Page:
A new article by Honor Whiteman in Medical News Today (MNT) on a Mexico stem cell clinic really takes the prize so far in 2016 amongst media pieces that engage in stem cell hype. Update; Many on Twitter are calling for retraction of this MNT article.
The MNT article entitled “Stem cell therapy: is the US missing a trick?” ends up overall being promotional for a Cancun stem cell clinic that is selling unproven stem cell “treatments” for a host of conditions including for kids suffering from autism and cerebral palsy. As a result MNT is in effect giving free advertising to the World Stem Cells Clinic without needed balance and context. You can see the nifty image above from the clinic website.
Among the seemingly over-the-top claims that the article repeats are that 100% of autism patients have improved after “treatment” at this clinic. Really? Most of us don’t even have a 100% success rate drinking a glass of lemonade as about 1% of the time we spill it.
The price tag for this miracle treatment is just $17,000.
The clinic, as I would assume unintentionally promoted by MNT, also claims a 90-95% success rate for treating COPD with stem cells. To my knowledge, there is no convincing evidence in the published literature that stem cells are safe and effective to treat autism, cerebral palsy, or COPD. As a reminder even the most rigorously scientifically proven therapies that are based upon rock solid data-based rationales do not have 90-100% rates of success. And then there’s the reality that most clinical trials of experimental drugs including biologics such as stem cells fail. The vast majority crash in fact. In this context, these kinds of claims as passed along by MNT are hard for me to believe and I worry that they could put patients including kids at risk.
Oddly, this particular clinic apparently will not treat ALS with stem cells because they say, as quoted in the MNT piece, that it doesn’t make sense. But treating autism and COPD with an unproven stem cell intervention does make sense? I don’t get it. I’ve only been studying stem cells for more than a third of my life so maybe these folks can explain it to me.
On page two, the MNT article presents a very one-sided discussion of the FDA as obstructing the availability of these wonderful stem cell therapies in the US. There’s no balance here as only the stem cell clinic doc, Dr. Ernesto Gutiérrez, and some other person who is not a fan of the FDA are quoted.
Yet supposedly the clinic is reportedly working with the FDA:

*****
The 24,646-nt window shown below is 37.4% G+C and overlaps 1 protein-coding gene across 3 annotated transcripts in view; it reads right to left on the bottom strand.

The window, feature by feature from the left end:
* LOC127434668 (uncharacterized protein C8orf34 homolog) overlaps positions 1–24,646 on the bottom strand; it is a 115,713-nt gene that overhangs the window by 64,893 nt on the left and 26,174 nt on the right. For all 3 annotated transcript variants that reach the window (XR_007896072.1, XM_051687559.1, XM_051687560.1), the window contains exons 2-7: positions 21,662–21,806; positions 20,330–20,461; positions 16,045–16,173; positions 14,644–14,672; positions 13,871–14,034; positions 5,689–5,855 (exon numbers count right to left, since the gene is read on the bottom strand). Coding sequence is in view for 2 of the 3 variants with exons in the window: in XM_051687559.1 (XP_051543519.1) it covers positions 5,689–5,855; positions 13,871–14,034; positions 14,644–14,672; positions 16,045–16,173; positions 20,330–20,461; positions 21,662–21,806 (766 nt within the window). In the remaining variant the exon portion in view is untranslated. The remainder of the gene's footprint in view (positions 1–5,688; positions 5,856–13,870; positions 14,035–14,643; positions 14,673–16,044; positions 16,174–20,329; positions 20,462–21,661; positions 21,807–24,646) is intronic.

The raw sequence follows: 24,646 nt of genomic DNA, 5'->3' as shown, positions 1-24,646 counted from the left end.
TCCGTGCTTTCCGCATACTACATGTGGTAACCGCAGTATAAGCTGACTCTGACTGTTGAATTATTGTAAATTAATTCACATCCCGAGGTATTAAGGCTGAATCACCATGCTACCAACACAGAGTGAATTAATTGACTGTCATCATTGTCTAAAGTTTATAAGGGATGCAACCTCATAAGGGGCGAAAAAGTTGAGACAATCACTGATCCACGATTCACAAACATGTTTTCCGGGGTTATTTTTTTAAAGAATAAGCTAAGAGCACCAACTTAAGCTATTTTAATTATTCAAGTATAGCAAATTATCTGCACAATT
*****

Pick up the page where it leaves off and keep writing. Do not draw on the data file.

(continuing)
“Still, Dr. Gutiérrez told us that the World Stem Cells Clinic and other organizations across the globe are working with the FDA in order to push forward stem cell therapy approval in the US, but he pointed out that it is likely to be another 5-10 years before Americans can access the treatment on home turf.”
I wonder what “working with” means in this context. If World Stem Cells Clinic is, for example, discussing a pre-IND or BLA with the FDA, I’d love to hear about it and would do a blog post on it. That kind of interface with the FDA by a stem cell clinic abroad would be highly unusual and warrant positive attention.
What follows in the MNT piece is a discussion of what to look out for in the stem cell arena in the way of questionable clinics and the article ends with this quote that seems ironic to me, particularly since the clinic’s own website in the bottom right corner seems to have testimonial videos (see screenshot above)::
“Dr. Gutiérrez said that any stem cell clinic that boasts claims based on patient testimonials rather than scientific literature should also be avoided, as should clinics that do not have a physician or a team of doctors willing to talk to patients about their treatment; patient-doctor communication is of key importance.”
I would ask, respectfully, where are the data and scientific literature supporting this clinic’s claims as passed along without context by MNT? If the clinic has published it, I hope they let me know. Again, this might be something worth blogging about.
The other striking thing is if I heard the video correctly, the mom attributes her son’s autism to a vaccine. Did others hear it that way?
I also would hope that MNT does a better job of balance in the future if it dives into the wild and woolly world of stem cell clinics.